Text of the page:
Hamda Ismail was Young, educated, activist and dreamer living in the Somaliland’s coastal town of Berbera. She have had high hopes for Somaliland youth and have been an icon among the society in Sahil region for the past years.
Hamda who was attending her last months of her university wanted to be a role model for her fellowmen and was optimistic to create a better life for thousands of youth in Berbera and for her family too. She her love of her life recently and got married but that did not stop her from her education and chasing her dreams to be part of the change in Somaliland.
Just few months before her university graduation and as she was getting ready to receive her first degree, Hamda was rushed to the hospital to give birth to her first child but sadly she died during the labor. With that not only she lost her life but also lost her dreams, family and passion.
Hamda is not the only one whose life was shattered by the poor health services in Somaliland, many others have been lost to maternity deaths each year without being reported by the media and the families just burry their loved ones in despair as they feel hopeless of the situation.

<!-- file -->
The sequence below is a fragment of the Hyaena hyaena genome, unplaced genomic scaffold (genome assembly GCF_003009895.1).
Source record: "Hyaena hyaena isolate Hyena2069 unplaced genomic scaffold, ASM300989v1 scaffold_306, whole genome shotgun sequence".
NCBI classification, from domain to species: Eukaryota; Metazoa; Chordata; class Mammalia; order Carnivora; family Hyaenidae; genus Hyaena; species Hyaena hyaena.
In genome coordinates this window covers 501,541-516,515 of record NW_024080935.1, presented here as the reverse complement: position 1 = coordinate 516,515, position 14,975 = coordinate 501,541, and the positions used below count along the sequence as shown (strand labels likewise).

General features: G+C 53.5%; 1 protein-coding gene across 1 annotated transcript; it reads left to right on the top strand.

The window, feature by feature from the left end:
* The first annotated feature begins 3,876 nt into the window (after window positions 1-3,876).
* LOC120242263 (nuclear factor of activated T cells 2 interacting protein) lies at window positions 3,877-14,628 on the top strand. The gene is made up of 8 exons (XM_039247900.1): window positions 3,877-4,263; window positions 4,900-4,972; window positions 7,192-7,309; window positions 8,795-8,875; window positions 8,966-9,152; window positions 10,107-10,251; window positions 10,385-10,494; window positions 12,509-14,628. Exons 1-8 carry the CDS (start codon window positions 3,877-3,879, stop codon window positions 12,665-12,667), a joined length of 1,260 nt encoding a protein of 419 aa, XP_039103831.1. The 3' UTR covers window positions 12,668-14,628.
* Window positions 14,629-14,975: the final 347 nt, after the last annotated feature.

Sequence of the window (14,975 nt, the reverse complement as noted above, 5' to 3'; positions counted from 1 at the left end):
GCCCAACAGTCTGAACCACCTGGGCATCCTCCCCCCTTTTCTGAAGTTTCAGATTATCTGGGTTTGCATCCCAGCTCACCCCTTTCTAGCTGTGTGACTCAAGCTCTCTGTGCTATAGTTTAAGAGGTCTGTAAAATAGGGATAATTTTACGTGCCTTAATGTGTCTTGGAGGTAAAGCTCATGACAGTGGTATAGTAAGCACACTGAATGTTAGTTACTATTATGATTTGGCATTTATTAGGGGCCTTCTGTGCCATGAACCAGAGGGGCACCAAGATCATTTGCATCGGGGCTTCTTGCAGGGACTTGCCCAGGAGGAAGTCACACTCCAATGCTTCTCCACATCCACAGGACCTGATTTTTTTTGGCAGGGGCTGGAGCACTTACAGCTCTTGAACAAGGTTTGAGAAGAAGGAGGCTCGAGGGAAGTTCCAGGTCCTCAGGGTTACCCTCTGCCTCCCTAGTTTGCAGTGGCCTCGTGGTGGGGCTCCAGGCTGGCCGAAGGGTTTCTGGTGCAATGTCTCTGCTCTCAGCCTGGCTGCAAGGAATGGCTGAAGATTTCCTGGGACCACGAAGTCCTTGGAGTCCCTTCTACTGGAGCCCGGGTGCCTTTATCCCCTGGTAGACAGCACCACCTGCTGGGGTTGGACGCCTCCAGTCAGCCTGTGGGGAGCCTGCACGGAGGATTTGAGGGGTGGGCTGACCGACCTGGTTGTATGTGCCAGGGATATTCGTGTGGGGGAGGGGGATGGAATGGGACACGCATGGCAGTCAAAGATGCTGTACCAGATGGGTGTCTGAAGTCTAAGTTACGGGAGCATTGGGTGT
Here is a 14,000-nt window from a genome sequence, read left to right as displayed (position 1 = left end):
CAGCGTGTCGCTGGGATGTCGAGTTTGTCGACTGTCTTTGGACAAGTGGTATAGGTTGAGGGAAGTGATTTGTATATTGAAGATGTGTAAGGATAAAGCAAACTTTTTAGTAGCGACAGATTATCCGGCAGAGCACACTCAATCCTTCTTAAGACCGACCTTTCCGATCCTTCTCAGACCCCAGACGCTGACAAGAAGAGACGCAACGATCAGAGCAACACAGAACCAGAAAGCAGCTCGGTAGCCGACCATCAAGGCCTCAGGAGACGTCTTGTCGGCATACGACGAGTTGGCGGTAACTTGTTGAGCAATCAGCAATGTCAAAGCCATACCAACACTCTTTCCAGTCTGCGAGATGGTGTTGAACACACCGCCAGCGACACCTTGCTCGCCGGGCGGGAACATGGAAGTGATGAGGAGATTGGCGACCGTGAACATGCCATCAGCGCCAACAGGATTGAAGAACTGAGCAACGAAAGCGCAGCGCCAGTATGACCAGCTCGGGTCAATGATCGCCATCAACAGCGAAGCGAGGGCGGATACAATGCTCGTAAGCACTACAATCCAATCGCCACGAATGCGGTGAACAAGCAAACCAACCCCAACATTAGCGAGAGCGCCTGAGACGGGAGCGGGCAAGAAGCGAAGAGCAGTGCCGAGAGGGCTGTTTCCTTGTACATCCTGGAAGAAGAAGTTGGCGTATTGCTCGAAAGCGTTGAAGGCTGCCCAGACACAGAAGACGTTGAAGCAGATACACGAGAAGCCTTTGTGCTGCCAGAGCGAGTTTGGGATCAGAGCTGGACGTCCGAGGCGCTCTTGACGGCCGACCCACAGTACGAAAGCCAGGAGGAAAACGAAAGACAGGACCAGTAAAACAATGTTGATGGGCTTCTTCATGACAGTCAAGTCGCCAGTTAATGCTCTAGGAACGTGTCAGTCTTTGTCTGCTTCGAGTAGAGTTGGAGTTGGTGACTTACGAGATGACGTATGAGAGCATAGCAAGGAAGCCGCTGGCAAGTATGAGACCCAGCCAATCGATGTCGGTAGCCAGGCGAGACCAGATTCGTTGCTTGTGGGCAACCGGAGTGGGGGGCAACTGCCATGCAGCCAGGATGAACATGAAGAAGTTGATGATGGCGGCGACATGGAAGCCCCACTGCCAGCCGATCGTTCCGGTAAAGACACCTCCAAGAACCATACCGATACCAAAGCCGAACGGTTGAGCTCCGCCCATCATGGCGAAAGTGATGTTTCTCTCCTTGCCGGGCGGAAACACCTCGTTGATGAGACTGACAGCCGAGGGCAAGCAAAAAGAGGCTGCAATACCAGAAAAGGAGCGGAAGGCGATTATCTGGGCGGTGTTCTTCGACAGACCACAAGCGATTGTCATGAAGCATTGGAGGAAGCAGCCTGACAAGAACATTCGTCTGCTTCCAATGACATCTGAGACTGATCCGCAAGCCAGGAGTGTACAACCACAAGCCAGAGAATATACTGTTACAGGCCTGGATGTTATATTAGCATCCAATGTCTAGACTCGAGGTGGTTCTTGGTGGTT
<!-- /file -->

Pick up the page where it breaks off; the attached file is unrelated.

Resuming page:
In 1997, 1,600 out of every 100,000 women giving birth were estimated to die in Somaliland. Anwar Mohamed Eggeh, Somaliland’s director-general in the Ministry of Health and Labour, told IRIN the rate in 2006 was 1,044 per 100,000.
“Most Somaliland mothers die because of prolonged bleeding, pre-eclampsia, hypertension, infection and malnutrition, caused by lack of a balanced diet” says Ugaso Jama Guled, a midwife and activist fighting female genital mutilation/cutting, which she said was a major contributor to the territory’s high rate of maternal deaths.
The Somaliland MDG report by UNDP predicted Somaliland maternal mortality ratio 995 in 2010 and 937 by 2015, which lags three times to achieve the MDG target of 337 by 2015. The predicted maternal mortality ratio of 995/100,000 in 2010 resulted that 1219 mothers die for child bearing and pregnancy related causes.
The story of Hamda is a reflection of the poor health facilities in Somaliland are alarming and needs special consideration from the new government as well as other health stakeholders. The situation is even worse in the remote areas of the country where accessibility is an issue before any services are installed.